NH: It was tough for a while because I got fired. My one gig was at Down Beat when the first child was coming along and I committed a wrongdoing. We were writing essentially about black music. We had no black employees, no black writers in either New York, Chicago where the headquarters were, or in Los Angeles. The boss wasn’t interested in the music at all; he ran a printing shop but he owned the paper. He did not like Jews, he did not like blacks. And one day a woman came in. I thought she was black and we needed a sort of a receptionist so I figured okay we can start with that. I didn’t check with him. He found out about it and I was fired. Years later when I wrote about it she wrote me a note and she said well you know I’m not black, I’m Egyptian. Well some of the theorists today would say yes you are. But anyway that left me in a hole, and Norman Granz was very helpful. He gave me a whole bunch of liner notes for a hundred bucks apiece, and that paid the rent for a while. But I had to freelance. And the Village Voice was very important. They didn’t pay us at the time. But I went there on one condition, that I didn’t have to write about jazz. Because in terms of the newspaper and magazine editors, I was stereotyped, talk about categorizing. So I could write about anything I wanted to: education, the laws, civil liberties. And that got me started as a freelance writer.
Nat was highly attuned to the sharing of accurate information. Even though our interview took place ten years ago, the proliferation of instant Internet access was a concern to him.
NH: This is an extraordinary paradox. There’s never been a time in human history when there’s been so much instant access to information — or what appears to be information. The 24 hour news cycle is such that the idea of reporting in teams or a reporter getting months to do a story, that’s very rare now. So what you get are, if not sound bites, quick stories. And once something else happens — when I was growing up in Boston the reporters had a phrase, follow-up. You all had to follow-up on the story. But there’s not much of that either. And this cacophony of information, it’s increasingly on the Internet. Most of the newspapers, to stay alive, are going increasingly on the Internet, and they’re being contested by bloggers and they’re multiplying. But there’s no filter as to what you’re hearing from the bloggers. Is it information or just unvarnished biased opinion? So in a time when we have access to all this information I think there’s more confusion than ever before.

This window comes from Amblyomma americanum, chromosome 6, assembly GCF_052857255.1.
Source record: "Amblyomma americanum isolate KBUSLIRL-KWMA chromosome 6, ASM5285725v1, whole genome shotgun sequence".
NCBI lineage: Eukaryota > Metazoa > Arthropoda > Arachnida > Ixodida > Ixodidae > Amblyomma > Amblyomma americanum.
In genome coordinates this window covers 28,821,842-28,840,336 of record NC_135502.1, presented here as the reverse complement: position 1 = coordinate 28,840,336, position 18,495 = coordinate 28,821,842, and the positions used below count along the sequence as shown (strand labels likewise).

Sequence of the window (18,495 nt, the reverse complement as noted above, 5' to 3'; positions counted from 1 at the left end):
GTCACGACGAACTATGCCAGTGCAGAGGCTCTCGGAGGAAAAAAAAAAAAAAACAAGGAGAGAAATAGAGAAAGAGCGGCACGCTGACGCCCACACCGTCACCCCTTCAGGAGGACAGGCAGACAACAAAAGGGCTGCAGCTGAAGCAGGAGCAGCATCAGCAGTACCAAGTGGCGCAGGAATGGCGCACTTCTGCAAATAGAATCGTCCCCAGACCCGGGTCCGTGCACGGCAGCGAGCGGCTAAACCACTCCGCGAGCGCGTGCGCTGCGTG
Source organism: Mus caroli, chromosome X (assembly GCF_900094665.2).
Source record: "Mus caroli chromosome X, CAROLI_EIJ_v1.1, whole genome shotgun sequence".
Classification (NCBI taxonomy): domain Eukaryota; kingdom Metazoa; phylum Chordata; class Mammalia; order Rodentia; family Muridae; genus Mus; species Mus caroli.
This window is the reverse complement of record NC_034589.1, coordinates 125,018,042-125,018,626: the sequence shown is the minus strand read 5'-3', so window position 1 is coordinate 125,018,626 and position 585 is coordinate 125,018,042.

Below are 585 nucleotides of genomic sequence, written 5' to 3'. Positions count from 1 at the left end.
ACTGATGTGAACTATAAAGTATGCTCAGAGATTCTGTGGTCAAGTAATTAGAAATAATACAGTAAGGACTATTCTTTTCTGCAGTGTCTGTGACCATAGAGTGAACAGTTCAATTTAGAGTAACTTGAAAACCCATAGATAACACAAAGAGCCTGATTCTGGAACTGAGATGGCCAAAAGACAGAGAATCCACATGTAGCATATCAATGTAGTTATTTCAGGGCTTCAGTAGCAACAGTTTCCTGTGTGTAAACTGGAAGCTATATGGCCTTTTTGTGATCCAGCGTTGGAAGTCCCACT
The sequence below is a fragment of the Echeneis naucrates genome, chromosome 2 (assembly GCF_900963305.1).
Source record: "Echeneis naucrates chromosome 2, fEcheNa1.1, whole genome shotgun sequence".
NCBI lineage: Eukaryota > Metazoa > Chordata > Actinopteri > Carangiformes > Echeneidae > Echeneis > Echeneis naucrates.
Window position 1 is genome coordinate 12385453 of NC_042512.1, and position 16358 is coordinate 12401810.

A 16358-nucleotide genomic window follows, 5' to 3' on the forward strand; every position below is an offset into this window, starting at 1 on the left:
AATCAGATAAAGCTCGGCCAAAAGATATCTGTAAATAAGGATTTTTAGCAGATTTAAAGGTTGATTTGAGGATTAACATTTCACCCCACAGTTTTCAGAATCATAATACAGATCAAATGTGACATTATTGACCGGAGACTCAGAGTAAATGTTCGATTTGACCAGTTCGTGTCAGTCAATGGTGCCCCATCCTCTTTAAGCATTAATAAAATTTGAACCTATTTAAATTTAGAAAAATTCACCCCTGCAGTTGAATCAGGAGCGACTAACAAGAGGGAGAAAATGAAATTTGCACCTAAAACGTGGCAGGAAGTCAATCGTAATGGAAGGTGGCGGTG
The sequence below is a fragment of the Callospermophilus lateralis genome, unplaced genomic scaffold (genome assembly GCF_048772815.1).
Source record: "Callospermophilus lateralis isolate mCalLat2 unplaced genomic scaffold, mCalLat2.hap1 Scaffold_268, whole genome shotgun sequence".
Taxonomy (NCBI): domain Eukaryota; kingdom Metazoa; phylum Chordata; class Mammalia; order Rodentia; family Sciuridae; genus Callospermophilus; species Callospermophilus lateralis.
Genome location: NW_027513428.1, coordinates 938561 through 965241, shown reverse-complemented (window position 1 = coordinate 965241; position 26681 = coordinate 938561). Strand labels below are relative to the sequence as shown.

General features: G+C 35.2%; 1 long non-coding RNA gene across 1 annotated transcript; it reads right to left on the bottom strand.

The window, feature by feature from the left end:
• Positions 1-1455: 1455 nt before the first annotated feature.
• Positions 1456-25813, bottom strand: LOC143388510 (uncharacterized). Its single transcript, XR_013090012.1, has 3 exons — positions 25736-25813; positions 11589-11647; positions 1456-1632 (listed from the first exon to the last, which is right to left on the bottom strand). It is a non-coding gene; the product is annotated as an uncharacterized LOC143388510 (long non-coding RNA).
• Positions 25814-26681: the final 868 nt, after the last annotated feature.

Nat Hentoff wrote supportively of the oral history project that is the Fillius Jazz Archive, and his opinions about our effort appeared in the Wall Street Journal, and Jazz Times. We shared a love for the music and personality of singer Joe Williams, and Nat wrote glowingly about our 2005 release of the CD “Havin’ a Good Time” culled from reel to reel tapes from Joe Williams’ estate. At the end of our interview, Nat evoked Joe’s name:
MR: I’m very appreciative of you giving me your time today.
NH: Oh look, as you can tell I enjoy talking. But one of your friends, I was once in Joe Williams’ dressing room and we were talking about players who are no longer here, some because of their own damn fault. And Joe looked at me and said, “You and I are survivors.” And I felt like I’d been knighted, that Joe would put me in his company.